World Border Security Congress2018-03-15 08:55:13
Frontex Analysis: Countering organised crime at sea
Organised crime groups often use sea routes to smuggle illegal goods to Europe. In large part this means significant amounts of drugs on different sea routes.
Big cocaine shipments are smuggled directly from Latin America to Europe through transatlantic routes hidden in shipping containers and concealed compartments of various types of vessels.
Cannabis is smuggled to Western and Central Europe via the Adriatic Sea on speed boats and ferries from Albanian ports.
Hashish often reaches Spanish ports smuggled from the Moroccan coast on speed boats.
It is estimated that about 80 tonnes of Afghan heroin are smuggled to Western and Central Europe each year through the Islamic Republic of Iran, Turkey and South-Eastern Europe. Most of it reaches Europe via the ‘Balkan route’.
It has different branches and remains a key corridor for drug smuggling. It links Afghanistan and Iran to Turkey, from where drugs are transported to Europe by sea or by land.
The drug trade is only one example of cross-border criminal activities which also include cigarettes, firearms and counterfeit products, particularly medicines.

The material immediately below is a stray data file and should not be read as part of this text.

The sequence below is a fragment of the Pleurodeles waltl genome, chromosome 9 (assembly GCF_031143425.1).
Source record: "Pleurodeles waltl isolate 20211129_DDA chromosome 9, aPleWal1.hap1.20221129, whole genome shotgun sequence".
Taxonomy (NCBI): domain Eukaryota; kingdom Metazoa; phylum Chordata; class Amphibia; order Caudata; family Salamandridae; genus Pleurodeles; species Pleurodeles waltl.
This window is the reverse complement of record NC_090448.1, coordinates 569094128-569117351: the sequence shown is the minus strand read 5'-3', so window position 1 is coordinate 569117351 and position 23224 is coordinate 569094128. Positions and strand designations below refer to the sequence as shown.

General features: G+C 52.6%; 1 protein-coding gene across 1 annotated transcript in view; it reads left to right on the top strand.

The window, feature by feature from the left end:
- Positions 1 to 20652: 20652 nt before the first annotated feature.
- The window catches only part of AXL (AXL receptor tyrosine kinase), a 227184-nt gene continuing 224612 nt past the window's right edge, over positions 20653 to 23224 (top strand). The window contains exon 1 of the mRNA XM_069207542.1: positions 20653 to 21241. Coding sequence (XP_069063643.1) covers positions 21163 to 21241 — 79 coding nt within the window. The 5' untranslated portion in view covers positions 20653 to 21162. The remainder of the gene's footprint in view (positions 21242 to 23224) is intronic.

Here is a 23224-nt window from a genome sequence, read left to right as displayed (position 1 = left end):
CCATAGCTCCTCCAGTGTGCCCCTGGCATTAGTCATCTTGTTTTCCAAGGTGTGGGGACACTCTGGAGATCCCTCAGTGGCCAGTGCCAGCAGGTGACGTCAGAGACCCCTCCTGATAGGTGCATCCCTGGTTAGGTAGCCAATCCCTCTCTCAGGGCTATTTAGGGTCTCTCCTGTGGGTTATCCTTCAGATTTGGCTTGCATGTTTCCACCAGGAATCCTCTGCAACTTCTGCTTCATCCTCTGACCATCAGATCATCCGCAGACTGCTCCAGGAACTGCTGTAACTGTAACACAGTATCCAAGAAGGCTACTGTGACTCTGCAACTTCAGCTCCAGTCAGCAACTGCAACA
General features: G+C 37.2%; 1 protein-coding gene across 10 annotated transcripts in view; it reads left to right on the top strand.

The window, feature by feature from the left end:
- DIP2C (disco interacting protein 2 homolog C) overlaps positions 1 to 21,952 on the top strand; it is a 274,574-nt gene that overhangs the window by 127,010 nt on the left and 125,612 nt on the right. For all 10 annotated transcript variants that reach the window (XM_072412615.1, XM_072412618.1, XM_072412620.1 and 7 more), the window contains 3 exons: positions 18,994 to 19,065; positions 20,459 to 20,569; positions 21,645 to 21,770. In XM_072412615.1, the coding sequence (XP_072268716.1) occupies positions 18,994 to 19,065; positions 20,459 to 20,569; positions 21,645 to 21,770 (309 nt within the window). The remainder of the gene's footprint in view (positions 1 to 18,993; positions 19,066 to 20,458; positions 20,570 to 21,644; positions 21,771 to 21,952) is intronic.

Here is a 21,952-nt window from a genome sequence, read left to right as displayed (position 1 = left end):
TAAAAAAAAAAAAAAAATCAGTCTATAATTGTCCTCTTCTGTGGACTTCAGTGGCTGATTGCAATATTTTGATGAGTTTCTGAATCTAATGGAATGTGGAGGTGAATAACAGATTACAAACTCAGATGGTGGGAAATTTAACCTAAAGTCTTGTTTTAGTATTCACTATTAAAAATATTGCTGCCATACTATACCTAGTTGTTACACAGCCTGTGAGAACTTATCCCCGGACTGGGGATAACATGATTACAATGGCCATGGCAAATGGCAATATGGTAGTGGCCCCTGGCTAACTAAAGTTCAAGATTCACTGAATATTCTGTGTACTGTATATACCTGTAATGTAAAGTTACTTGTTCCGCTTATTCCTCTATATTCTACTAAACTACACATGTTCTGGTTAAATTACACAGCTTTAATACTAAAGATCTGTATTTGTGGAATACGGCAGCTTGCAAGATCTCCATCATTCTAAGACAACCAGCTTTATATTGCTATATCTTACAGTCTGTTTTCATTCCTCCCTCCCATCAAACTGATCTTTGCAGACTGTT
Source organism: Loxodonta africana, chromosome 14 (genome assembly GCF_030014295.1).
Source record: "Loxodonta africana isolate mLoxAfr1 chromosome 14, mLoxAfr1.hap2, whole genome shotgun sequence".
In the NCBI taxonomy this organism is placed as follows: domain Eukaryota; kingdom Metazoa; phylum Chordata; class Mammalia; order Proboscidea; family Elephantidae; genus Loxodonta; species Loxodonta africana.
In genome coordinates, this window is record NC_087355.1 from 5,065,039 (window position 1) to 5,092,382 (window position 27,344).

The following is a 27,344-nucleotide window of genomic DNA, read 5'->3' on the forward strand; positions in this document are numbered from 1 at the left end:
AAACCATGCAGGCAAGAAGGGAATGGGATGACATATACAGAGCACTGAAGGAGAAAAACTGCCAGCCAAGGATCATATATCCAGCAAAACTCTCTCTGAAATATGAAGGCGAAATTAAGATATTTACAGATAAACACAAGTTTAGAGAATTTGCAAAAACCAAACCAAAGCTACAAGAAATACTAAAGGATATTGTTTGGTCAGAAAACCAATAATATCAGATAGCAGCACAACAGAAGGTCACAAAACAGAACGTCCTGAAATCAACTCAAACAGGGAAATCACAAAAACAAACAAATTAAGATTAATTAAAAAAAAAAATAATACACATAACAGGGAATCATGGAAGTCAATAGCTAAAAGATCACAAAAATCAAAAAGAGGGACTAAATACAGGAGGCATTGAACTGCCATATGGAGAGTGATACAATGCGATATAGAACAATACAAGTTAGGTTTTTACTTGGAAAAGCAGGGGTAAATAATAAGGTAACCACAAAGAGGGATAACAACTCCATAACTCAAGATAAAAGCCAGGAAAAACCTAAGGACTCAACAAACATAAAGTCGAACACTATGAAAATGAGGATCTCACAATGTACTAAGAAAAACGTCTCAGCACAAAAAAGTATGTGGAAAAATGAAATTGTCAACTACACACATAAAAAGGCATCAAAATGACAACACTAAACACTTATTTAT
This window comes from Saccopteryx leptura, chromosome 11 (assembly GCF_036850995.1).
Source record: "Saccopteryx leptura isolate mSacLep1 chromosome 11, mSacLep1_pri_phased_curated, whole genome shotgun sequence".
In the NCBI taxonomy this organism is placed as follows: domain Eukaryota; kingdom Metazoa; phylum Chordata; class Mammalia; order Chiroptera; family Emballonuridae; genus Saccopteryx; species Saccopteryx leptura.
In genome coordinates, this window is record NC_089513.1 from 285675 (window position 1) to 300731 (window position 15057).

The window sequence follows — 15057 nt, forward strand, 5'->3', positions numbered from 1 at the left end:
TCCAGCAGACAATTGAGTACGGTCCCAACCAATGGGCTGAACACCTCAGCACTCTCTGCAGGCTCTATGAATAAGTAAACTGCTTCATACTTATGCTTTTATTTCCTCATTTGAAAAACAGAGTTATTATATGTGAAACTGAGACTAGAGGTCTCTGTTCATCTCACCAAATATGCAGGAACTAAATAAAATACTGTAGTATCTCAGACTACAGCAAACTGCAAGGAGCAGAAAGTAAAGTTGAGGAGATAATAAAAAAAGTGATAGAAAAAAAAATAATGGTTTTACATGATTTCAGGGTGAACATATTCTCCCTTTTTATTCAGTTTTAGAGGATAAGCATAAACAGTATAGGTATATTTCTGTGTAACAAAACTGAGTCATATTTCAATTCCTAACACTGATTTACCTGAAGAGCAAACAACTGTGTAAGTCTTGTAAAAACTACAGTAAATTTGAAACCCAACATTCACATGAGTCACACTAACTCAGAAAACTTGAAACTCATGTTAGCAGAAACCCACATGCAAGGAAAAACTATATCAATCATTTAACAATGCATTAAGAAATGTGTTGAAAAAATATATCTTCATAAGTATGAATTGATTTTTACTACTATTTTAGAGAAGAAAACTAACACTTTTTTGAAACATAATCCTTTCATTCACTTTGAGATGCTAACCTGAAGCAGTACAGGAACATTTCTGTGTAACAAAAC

Cigarette smuggling has been an important source of revenue for international organised crime.
Illicit trade in firearms also offers huge profits, which enable various criminal groups to finance other criminal activities.
The role of Frontex in combatting crime at sea
The agency coordinates surveillance and multipurpose operations that cover specific areas of the Mediterranean Sea and the Atlantic Ocean to assist EU Member States in fighting cross-border crime at sea.
In addition to border control, multipurpose operations cover tasks related to maritime safety, security, search and rescue and environmental protection.
In 2017, 137 tonnes of illegal drugs were seized in Frontex operations, a 44% rise from the previous year.
This significant increase was mainly due to numerous detections of shipments of marijuana and hashish across operational areas.
Last year, seven times as many smuggled cigarettes were seized in the Western, Central and Eastern Mediterranean than in 2016.
Read the full story on maritime cross-border crime to Europe in our Risk Analysis for 2018 (p. 32-33).
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